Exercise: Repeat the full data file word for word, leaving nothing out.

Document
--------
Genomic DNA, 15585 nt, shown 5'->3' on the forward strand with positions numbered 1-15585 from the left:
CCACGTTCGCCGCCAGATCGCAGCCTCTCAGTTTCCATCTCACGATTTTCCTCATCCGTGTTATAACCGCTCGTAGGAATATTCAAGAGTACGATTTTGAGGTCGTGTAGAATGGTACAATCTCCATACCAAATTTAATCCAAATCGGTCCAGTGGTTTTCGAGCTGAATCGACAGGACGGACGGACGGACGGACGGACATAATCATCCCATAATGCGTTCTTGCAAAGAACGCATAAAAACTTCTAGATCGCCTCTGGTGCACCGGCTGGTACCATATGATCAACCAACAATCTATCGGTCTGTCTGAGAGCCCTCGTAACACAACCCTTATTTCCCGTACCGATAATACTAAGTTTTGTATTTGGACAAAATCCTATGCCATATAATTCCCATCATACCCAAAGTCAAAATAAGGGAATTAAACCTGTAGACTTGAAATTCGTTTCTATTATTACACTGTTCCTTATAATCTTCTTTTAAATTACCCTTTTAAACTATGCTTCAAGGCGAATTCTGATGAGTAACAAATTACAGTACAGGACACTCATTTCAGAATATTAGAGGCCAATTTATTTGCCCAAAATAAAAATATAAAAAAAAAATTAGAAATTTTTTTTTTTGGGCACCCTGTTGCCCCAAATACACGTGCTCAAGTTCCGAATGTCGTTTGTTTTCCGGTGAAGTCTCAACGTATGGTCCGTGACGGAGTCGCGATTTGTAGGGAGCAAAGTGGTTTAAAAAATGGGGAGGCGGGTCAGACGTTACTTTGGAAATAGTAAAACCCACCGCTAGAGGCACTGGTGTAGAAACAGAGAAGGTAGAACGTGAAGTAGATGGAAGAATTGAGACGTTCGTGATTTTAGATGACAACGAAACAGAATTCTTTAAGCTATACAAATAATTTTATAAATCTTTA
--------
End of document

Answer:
Genomic DNA, 15585 nt, shown 5'->3' on the forward strand with positions numbered 1-15585 from the left:
CCACGTTCGCCGCCAGATCGCAGCCTCTCAGTTTCCATCTCACGATTTTCCTCATCCGTGTTATAACCGCTCGTAGGAATATTCAAGAGTACGATTTTGAGGTCGTGTAGAATGGTACAATCTCCATACCAAATTTAATCCAAATCGGTCCAGTGGTTTTCGAGCTGAATCGACAGGACGGACGGACGGACGGACGGACATAATCATCCCATAATGCGTTCTTGCAAAGAACGCATAAAAACTTCTAGATCGCCTCTGGTGCACCGGCTGGTACCATATGATCAACCAACAATCTATCGGTCTGTCTGAGAGCCCTCGTAACACAACCCTTATTTCCCGTACCGATAATACTAAGTTTTGTATTTGGACAAAATCCTATGCCATATAATTCCCATCATACCCAAAGTCAAAATAAGGGAATTAAACCTGTAGACTTGAAATTCGTTTCTATTATTACACTGTTCCTTATAATCTTCTTTTAAATTACCCTTTTAAACTATGCTTCAAGGCGAATTCTGATGAGTAACAAATTACAGTACAGGACACTCATTTCAGAATATTAGAGGCCAATTTATTTGCCCAAAATAAAAATATAAAAAAAAAATTAGAAATTTTTTTTTTTGGGCACCCTGTTGCCCCAAATACACGTGCTCAAGTTCCGAATGTCGTTTGTTTTCCGGTGAAGTCTCAACGTATGGTCCGTGACGGAGTCGCGATTTGTAGGGAGCAAAGTGGTTTAAAAAATGGGGAGGCGGGTCAGACGTTACTTTGGAAATAGTAAAACCCACCGCTAGAGGCACTGGTGTAGAAACAGAGAAGGTAGAACGTGAAGTAGATGGAAGAATTGAGACGTTCGTGATTTTAGATGACAACGAAACAGAATTCTTTAAGCTATACAAATAATTTTATAAATCTTTA